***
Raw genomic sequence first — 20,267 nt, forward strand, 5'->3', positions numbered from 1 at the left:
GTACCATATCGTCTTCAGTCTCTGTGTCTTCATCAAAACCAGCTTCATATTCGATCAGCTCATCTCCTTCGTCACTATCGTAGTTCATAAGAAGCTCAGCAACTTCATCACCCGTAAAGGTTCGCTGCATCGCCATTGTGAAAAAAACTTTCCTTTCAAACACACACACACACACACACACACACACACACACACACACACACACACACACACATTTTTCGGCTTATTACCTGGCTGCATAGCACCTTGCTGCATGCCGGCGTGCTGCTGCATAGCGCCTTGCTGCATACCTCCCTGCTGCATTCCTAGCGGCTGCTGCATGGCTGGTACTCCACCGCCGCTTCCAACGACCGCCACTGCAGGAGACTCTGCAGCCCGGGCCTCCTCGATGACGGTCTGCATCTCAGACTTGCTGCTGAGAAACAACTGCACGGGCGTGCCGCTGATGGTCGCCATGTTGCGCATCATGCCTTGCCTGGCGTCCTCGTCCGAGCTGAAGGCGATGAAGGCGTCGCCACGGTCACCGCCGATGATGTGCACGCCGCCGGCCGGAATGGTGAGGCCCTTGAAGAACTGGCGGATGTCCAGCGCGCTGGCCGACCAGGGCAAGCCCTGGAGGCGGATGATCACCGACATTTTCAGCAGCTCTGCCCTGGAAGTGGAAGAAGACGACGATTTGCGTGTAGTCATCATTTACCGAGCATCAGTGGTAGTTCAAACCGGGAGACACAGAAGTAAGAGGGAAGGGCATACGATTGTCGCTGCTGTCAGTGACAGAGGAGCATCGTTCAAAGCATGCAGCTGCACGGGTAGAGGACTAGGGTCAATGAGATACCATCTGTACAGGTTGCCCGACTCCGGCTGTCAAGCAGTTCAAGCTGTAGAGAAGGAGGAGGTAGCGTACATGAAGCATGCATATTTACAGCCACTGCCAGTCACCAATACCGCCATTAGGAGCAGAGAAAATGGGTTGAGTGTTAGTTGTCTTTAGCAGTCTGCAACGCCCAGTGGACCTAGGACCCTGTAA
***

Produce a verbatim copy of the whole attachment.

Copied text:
Raw genomic sequence first — 20,267 nt, forward strand, 5'->3', positions numbered from 1 at the left:
GTACCATATCGTCTTCAGTCTCTGTGTCTTCATCAAAACCAGCTTCATATTCGATCAGCTCATCTCCTTCGTCACTATCGTAGTTCATAAGAAGCTCAGCAACTTCATCACCCGTAAAGGTTCGCTGCATCGCCATTGTGAAAAAAACTTTCCTTTCAAACACACACACACACACACACACACACACACACACACACACACACACACACACACATTTTTCGGCTTATTACCTGGCTGCATAGCACCTTGCTGCATGCCGGCGTGCTGCTGCATAGCGCCTTGCTGCATACCTCCCTGCTGCATTCCTAGCGGCTGCTGCATGGCTGGTACTCCACCGCCGCTTCCAACGACCGCCACTGCAGGAGACTCTGCAGCCCGGGCCTCCTCGATGACGGTCTGCATCTCAGACTTGCTGCTGAGAAACAACTGCACGGGCGTGCCGCTGATGGTCGCCATGTTGCGCATCATGCCTTGCCTGGCGTCCTCGTCCGAGCTGAAGGCGATGAAGGCGTCGCCACGGTCACCGCCGATGATGTGCACGCCGCCGGCCGGAATGGTGAGGCCCTTGAAGAACTGGCGGATGTCCAGCGCGCTGGCCGACCAGGGCAAGCCCTGGAGGCGGATGATCACCGACATTTTCAGCAGCTCTGCCCTGGAAGTGGAAGAAGACGACGATTTGCGTGTAGTCATCATTTACCGAGCATCAGTGGTAGTTCAAACCGGGAGACACAGAAGTAAGAGGGAAGGGCATACGATTGTCGCTGCTGTCAGTGACAGAGGAGCATCGTTCAAAGCATGCAGCTGCACGGGTAGAGGACTAGGGTCAATGAGATACCATCTGTACAGGTTGCCCGACTCCGGCTGTCAAGCAGTTCAAGCTGTAGAGAAGGAGGAGGTAGCGTACATGAAGCATGCATATTTACAGCCACTGCCAGTCACCAATACCGCCATTAGGAGCAGAGAAAATGGGTTGAGTGTTAGTTGTCTTTAGCAGTCTGCAACGCCCAGTGGACCTAGGACCCTGTAA